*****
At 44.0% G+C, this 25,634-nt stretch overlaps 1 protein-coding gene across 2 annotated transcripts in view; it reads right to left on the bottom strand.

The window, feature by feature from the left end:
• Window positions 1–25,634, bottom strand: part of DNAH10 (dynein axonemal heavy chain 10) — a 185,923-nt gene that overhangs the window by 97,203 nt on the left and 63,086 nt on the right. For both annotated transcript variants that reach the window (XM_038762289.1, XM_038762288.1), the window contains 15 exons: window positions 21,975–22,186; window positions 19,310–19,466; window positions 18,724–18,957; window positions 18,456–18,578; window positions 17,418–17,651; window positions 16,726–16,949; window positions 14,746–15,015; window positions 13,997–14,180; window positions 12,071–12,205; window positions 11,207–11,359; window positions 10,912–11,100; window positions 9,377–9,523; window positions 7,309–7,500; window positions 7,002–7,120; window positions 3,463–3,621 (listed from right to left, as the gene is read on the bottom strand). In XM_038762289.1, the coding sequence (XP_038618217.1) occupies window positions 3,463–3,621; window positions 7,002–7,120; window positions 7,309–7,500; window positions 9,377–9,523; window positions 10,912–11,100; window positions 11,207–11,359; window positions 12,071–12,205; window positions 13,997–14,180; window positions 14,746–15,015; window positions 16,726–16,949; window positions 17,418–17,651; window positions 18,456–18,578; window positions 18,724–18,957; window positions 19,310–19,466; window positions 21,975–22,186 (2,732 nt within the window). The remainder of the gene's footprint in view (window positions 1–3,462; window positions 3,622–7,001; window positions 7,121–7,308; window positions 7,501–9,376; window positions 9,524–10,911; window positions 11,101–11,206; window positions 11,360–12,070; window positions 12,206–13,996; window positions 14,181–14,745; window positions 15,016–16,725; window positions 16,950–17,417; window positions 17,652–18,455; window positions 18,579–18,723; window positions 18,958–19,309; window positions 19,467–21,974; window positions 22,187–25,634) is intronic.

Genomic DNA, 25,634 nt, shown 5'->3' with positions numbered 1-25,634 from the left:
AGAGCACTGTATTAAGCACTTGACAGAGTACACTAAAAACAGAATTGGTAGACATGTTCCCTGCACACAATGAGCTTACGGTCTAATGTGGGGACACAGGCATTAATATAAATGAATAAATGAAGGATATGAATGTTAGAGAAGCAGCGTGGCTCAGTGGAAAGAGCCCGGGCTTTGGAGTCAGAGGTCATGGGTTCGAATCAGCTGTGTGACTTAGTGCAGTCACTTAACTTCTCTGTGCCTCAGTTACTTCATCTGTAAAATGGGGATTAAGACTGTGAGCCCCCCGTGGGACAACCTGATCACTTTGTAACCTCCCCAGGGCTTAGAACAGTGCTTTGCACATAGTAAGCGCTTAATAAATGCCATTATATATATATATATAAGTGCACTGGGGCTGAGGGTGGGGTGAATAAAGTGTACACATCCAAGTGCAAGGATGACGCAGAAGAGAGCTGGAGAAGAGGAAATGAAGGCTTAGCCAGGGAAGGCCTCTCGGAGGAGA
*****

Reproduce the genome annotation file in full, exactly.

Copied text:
At 44.0% G+C, this 25,634-nt stretch overlaps 1 protein-coding gene across 2 annotated transcripts in view; it reads right to left on the bottom strand.

The window, feature by feature from the left end:
• Window positions 1–25,634, bottom strand: part of DNAH10 (dynein axonemal heavy chain 10) — a 185,923-nt gene that overhangs the window by 97,203 nt on the left and 63,086 nt on the right. For both annotated transcript variants that reach the window (XM_038762289.1, XM_038762288.1), the window contains 15 exons: window positions 21,975–22,186; window positions 19,310–19,466; window positions 18,724–18,957; window positions 18,456–18,578; window positions 17,418–17,651; window positions 16,726–16,949; window positions 14,746–15,015; window positions 13,997–14,180; window positions 12,071–12,205; window positions 11,207–11,359; window positions 10,912–11,100; window positions 9,377–9,523; window positions 7,309–7,500; window positions 7,002–7,120; window positions 3,463–3,621 (listed from right to left, as the gene is read on the bottom strand). In XM_038762289.1, the coding sequence (XP_038618217.1) occupies window positions 3,463–3,621; window positions 7,002–7,120; window positions 7,309–7,500; window positions 9,377–9,523; window positions 10,912–11,100; window positions 11,207–11,359; window positions 12,071–12,205; window positions 13,997–14,180; window positions 14,746–15,015; window positions 16,726–16,949; window positions 17,418–17,651; window positions 18,456–18,578; window positions 18,724–18,957; window positions 19,310–19,466; window positions 21,975–22,186 (2,732 nt within the window). The remainder of the gene's footprint in view (window positions 1–3,462; window positions 3,622–7,001; window positions 7,121–7,308; window positions 7,501–9,376; window positions 9,524–10,911; window positions 11,101–11,206; window positions 11,360–12,070; window positions 12,206–13,996; window positions 14,181–14,745; window positions 15,016–16,725; window positions 16,950–17,417; window positions 17,652–18,455; window positions 18,579–18,723; window positions 18,958–19,309; window positions 19,467–21,974; window positions 22,187–25,634) is intronic.

Genomic DNA, 25,634 nt, shown 5'->3' with positions numbered 1-25,634 from the left:
AGAGCACTGTATTAAGCACTTGACAGAGTACACTAAAAACAGAATTGGTAGACATGTTCCCTGCACACAATGAGCTTACGGTCTAATGTGGGGACACAGGCATTAATATAAATGAATAAATGAAGGATATGAATGTTAGAGAAGCAGCGTGGCTCAGTGGAAAGAGCCCGGGCTTTGGAGTCAGAGGTCATGGGTTCGAATCAGCTGTGTGACTTAGTGCAGTCACTTAACTTCTCTGTGCCTCAGTTACTTCATCTGTAAAATGGGGATTAAGACTGTGAGCCCCCCGTGGGACAACCTGATCACTTTGTAACCTCCCCAGGGCTTAGAACAGTGCTTTGCACATAGTAAGCGCTTAATAAATGCCATTATATATATATATATAAGTGCACTGGGGCTGAGGGTGGGGTGAATAAAGTGTACACATCCAAGTGCAAGGATGACGCAGAAGAGAGCTGGAGAAGAGGAAATGAAGGCTTAGCCAGGGAAGGCCTCTCGGAGGAGA